In the first few months, there were very few signs of recovery at all as there were significant cognitive deficits to overcome, and we were still going through medication changes trying to find effective stabilization of symptoms. Most of the time my daughter was either sleeping or extremely lethargic, with little motivation to do anything. When the psychotic symptoms eventually stabilized, there was still a long period where the cognitive deficits were limiting what my daughter could achieve. It also took time for me to understand exactly what was going on, and to learn the best ways that I could support her. Initially, I would try and encourage her by taking her out to the school playground to shoot hoops, or to the tennis court to hit a few balls. This was when I learned that I had to develop patience and not try to push too hard. I eventually realized that my daughter’s recovery was as much me learning and changing, as it was my daughter’s efforts. I began to understand that the lack of progress was not my daughter being lazy or uncaring, but rather was the result of the damage caused by the psychotic episode. There seemed to be little help with the cognitive deficits other than letting time heal the damage.
Gradually over the years my daughter showed signs of recovery in some area’s but was still very much a loner with no social life. I was happy that the crises had abated, but was not happy with the slow progress toward independence and a fulfilling life for her. The problem was exacerbated by the development of obsessive compulsive disorder and extreme anxiety about germs. After several years of isolation and no motivation, my daughter joined a psychosocial rehabilitation clubhouse. This made a huge change in her recovery process. She was now able to make new friends who did not judge her and was guided by caring, empathetic clubhouse staff members. She became involved in club activities and her self-esteem and motivation gradually improved.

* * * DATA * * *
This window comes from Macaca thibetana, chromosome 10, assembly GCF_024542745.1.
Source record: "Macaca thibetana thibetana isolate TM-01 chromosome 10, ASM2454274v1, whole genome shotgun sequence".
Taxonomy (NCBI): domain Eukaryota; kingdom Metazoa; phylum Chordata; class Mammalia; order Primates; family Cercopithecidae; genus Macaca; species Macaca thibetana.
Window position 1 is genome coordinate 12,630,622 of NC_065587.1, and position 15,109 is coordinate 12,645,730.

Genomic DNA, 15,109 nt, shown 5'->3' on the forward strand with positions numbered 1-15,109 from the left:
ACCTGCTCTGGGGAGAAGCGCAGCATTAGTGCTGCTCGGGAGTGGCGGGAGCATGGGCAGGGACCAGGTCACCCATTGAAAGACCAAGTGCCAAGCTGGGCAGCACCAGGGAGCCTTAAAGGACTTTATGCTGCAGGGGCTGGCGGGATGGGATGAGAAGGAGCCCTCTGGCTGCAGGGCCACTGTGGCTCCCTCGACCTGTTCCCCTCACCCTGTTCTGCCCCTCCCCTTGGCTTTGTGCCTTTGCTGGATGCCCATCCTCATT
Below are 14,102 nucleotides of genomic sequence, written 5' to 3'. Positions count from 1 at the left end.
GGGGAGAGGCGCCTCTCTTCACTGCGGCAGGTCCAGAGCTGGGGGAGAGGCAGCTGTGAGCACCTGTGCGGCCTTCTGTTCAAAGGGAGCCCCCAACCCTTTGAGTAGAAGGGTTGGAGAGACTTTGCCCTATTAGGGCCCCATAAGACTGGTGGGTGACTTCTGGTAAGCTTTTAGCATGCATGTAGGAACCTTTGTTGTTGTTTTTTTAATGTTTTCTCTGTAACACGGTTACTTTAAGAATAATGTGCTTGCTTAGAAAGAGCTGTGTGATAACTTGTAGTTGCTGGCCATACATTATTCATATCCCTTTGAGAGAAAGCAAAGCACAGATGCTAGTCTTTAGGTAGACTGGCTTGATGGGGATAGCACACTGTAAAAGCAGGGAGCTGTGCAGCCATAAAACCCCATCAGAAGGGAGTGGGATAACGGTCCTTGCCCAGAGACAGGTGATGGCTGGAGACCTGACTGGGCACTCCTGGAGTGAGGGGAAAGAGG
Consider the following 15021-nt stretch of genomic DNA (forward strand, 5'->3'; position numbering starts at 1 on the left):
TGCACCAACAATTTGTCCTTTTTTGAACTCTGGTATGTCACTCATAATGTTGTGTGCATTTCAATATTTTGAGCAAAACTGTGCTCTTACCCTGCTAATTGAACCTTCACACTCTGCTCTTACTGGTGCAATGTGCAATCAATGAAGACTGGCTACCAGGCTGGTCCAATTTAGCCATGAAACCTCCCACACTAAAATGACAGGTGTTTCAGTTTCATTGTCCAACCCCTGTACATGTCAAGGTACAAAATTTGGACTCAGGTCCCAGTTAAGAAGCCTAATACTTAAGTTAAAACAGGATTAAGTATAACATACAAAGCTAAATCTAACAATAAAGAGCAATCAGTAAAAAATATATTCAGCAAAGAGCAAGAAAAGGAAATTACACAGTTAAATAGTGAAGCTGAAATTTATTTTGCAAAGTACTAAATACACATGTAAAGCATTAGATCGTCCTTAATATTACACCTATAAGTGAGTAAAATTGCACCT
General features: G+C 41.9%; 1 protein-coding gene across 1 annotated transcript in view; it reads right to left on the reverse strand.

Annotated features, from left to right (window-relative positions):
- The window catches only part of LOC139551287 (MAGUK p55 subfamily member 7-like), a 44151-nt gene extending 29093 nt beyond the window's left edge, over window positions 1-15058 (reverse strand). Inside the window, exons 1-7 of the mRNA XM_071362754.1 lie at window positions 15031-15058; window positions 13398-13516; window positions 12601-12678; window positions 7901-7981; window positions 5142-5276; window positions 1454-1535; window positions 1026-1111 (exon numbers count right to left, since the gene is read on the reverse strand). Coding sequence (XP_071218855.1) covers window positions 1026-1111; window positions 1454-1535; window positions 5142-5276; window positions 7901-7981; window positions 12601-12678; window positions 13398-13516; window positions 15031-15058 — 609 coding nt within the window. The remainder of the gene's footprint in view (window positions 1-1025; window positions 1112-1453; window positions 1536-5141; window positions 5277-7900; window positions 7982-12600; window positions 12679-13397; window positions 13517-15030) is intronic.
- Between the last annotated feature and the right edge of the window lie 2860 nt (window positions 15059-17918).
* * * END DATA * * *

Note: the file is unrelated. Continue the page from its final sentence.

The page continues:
The next big step was when she moved out to live on her own. This was an anxious time for both of us but it worked out well and produced another huge leap in self-esteem. I continued to closely support her through this change while encouraging her to become less dependent on just me. Her social life improved and over time her independence became more noticeable. She took recovery support training at the clubhouse followed by the required training to become a peer support worker. She is now fulfilling her dream to help other people who are recovering from mental illness.
The key ingredients for my daughter’s recovery were:
- Medication for Stabilization of psychotic symptoms and anxiety
- Family support in practical ways, e.g. encouragement, financial, transportation, accommodation.
- Psychosocial Rehabilitation for social interaction, self-esteem and skill building
- Subsidized housing to develop independence
- Support of professionals, friends, and family for support, motivation, and availability of training
- A huge amount of determination and hard work on my daughter’s part.
It may have taken a long time but the “expected recovery” prognosis given, has indeed occurred.